Morishima, Michio (1986) Ideology and economic activity. JS, 142. Suntory and Toyota International Centres for Economics and Related Disciplines, London School of Economics and Political Science, London, UK.
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In considering ideology and economic activity, ideology is defined as a system of beliefs which binds people together into a social grouping. This is synonymous with religion as defined by Durkheim (1912) and, as a definition of religion, it may be too wide; but if this definition is adopted, both Confucianism and Marxism are 'religion'. In any case, there are two broad-based classes of approach to this problem, Marxian and Weberian. The former regards ideology which, together with such institutions as the state, family structure, etc., constitute the superstructure of the society, as being no more than a reflection of underlying basic material conditions. The latter, on the other hand, approaches from the superstructure to the base and establishes the reverse relationship. As will be seen later, neither of the two approaches alone can serve for the intepretation of a social historical process. To achieve this we must use both approaches and examine interdependence and interaction between materialistic or economic factors, and ideological or religious ones.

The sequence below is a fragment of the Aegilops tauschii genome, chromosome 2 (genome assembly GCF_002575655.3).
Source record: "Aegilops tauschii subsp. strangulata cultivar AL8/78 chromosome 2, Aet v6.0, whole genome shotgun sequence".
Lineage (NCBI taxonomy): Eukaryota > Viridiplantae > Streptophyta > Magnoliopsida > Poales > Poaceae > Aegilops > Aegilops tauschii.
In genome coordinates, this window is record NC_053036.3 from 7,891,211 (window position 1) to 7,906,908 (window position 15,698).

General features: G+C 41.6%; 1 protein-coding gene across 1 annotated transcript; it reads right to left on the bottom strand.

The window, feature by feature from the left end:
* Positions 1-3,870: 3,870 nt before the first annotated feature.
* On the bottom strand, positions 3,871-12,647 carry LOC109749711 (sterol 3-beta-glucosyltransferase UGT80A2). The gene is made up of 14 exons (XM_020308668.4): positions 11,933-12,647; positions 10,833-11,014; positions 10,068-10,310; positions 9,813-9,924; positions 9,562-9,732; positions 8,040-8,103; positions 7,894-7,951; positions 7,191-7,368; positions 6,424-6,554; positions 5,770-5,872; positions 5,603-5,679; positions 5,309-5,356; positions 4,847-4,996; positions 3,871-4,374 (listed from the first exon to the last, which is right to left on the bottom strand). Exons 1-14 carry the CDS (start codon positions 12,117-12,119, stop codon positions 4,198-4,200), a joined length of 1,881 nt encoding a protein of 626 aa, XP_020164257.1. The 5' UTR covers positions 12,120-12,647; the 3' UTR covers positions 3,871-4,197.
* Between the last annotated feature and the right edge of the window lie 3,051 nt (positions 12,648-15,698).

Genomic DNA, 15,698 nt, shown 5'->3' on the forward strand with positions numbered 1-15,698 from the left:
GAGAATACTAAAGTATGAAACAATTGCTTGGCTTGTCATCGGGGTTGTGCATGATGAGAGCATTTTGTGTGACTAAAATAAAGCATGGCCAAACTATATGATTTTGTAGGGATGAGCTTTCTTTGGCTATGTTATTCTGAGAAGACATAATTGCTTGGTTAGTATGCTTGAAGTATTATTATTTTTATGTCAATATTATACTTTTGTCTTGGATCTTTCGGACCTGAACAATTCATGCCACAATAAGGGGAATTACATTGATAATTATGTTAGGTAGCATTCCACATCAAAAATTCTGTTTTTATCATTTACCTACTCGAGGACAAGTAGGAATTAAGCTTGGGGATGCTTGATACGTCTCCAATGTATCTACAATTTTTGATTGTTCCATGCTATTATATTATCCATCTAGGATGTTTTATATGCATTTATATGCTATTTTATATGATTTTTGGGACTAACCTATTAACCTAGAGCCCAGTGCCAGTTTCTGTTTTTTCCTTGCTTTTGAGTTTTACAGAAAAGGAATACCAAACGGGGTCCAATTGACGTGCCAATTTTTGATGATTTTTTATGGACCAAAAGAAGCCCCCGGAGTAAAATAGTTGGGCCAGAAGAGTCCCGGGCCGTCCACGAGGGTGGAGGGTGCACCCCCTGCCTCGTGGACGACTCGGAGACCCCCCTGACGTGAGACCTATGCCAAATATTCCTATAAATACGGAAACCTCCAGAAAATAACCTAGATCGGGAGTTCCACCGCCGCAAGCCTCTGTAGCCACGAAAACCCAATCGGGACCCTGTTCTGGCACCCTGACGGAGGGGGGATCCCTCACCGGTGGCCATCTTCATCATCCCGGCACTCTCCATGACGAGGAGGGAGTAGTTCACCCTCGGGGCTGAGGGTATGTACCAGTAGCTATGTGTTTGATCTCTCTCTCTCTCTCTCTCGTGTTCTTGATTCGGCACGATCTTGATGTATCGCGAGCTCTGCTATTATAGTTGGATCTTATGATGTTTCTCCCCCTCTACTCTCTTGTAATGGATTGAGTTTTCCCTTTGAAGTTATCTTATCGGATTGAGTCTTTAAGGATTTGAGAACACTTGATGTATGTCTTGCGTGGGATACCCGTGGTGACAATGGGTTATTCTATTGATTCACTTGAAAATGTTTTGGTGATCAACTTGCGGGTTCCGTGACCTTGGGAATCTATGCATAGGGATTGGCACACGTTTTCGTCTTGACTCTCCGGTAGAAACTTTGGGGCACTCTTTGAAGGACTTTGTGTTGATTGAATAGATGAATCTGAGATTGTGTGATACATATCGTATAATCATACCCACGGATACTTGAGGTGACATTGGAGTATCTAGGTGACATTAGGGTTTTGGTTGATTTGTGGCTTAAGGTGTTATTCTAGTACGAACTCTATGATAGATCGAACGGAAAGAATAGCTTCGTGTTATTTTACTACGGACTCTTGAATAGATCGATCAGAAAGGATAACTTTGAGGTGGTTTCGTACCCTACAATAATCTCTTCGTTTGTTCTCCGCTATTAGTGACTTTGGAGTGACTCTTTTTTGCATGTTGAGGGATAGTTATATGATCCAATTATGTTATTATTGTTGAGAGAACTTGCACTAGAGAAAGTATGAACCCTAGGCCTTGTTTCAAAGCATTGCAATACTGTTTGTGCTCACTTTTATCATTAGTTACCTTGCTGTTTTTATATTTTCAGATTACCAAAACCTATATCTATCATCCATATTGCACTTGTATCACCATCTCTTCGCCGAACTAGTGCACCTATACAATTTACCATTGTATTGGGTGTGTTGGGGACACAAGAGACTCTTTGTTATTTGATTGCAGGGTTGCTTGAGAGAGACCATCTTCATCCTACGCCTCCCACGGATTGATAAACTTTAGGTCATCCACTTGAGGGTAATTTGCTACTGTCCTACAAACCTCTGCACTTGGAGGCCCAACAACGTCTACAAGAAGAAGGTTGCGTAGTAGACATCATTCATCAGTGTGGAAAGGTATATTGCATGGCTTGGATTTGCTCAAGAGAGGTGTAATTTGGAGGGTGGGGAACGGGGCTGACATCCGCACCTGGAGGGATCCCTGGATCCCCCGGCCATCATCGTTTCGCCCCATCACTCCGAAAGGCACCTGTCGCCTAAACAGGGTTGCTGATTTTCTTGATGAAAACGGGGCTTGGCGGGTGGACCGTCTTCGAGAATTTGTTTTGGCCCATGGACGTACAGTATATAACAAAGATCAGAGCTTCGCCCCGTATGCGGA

|Item Type:||Monograph (Discussion Paper)|
|Additional Information:||© 1986 Michio Morishima|
|Uncontrolled Keywords:||Ideology, economic activity, social groups, religion, institutions, Confucianism, Marx, Weber, historical process|
|Library of Congress subject classification:||H Social Sciences > HC Economic History and Conditions
H Social Sciences > HM Sociology
|Sets:||Collections > Economists Online
Research centres and groups > Suntory and Toyota International Centres for Economics and Related Disciplines (STICERD)
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